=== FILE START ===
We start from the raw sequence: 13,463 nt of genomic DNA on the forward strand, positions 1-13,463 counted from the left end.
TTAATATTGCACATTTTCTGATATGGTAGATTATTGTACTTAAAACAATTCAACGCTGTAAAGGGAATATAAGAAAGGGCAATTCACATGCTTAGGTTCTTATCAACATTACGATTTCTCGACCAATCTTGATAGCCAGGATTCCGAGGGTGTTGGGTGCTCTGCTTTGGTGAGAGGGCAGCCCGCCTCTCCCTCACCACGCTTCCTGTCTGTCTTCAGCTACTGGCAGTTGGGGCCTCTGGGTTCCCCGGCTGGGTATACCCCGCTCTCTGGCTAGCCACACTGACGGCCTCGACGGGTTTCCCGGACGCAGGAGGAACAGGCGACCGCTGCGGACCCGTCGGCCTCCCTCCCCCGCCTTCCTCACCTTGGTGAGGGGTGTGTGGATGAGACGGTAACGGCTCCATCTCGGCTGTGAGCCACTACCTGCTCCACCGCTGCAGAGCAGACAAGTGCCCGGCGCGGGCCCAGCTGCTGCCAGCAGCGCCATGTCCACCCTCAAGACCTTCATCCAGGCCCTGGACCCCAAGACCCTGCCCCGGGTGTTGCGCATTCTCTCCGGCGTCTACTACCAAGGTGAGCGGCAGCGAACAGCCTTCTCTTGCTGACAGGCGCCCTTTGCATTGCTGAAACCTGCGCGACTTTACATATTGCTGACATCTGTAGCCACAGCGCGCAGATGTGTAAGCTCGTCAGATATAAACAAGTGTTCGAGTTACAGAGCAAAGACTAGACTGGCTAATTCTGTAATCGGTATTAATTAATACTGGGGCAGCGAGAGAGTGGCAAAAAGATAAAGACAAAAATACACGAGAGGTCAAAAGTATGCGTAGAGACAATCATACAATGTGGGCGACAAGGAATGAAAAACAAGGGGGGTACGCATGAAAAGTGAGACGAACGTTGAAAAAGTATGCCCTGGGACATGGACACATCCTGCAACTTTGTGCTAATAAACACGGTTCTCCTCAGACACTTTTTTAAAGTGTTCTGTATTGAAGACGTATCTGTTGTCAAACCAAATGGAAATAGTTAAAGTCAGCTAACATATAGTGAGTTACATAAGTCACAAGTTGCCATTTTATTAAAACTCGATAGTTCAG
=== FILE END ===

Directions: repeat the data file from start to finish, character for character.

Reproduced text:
We start from the raw sequence: 13,463 nt of genomic DNA on the forward strand, positions 1-13,463 counted from the left end.
TTAATATTGCACATTTTCTGATATGGTAGATTATTGTACTTAAAACAATTCAACGCTGTAAAGGGAATATAAGAAAGGGCAATTCACATGCTTAGGTTCTTATCAACATTACGATTTCTCGACCAATCTTGATAGCCAGGATTCCGAGGGTGTTGGGTGCTCTGCTTTGGTGAGAGGGCAGCCCGCCTCTCCCTCACCACGCTTCCTGTCTGTCTTCAGCTACTGGCAGTTGGGGCCTCTGGGTTCCCCGGCTGGGTATACCCCGCTCTCTGGCTAGCCACACTGACGGCCTCGACGGGTTTCCCGGACGCAGGAGGAACAGGCGACCGCTGCGGACCCGTCGGCCTCCCTCCCCCGCCTTCCTCACCTTGGTGAGGGGTGTGTGGATGAGACGGTAACGGCTCCATCTCGGCTGTGAGCCACTACCTGCTCCACCGCTGCAGAGCAGACAAGTGCCCGGCGCGGGCCCAGCTGCTGCCAGCAGCGCCATGTCCACCCTCAAGACCTTCATCCAGGCCCTGGACCCCAAGACCCTGCCCCGGGTGTTGCGCATTCTCTCCGGCGTCTACTACCAAGGTGAGCGGCAGCGAACAGCCTTCTCTTGCTGACAGGCGCCCTTTGCATTGCTGAAACCTGCGCGACTTTACATATTGCTGACATCTGTAGCCACAGCGCGCAGATGTGTAAGCTCGTCAGATATAAACAAGTGTTCGAGTTACAGAGCAAAGACTAGACTGGCTAATTCTGTAATCGGTATTAATTAATACTGGGGCAGCGAGAGAGTGGCAAAAAGATAAAGACAAAAATACACGAGAGGTCAAAAGTATGCGTAGAGACAATCATACAATGTGGGCGACAAGGAATGAAAAACAAGGGGGGTACGCATGAAAAGTGAGACGAACGTTGAAAAAGTATGCCCTGGGACATGGACACATCCTGCAACTTTGTGCTAATAAACACGGTTCTCCTCAGACACTTTTTTAAAGTGTTCTGTATTGAAGACGTATCTGTTGTCAAACCAAATGGAAATAGTTAAAGTCAGCTAACATATAGTGAGTTACATAAGTCACAAGTTGCCATTTTATTAAAACTCGATAGTTCAG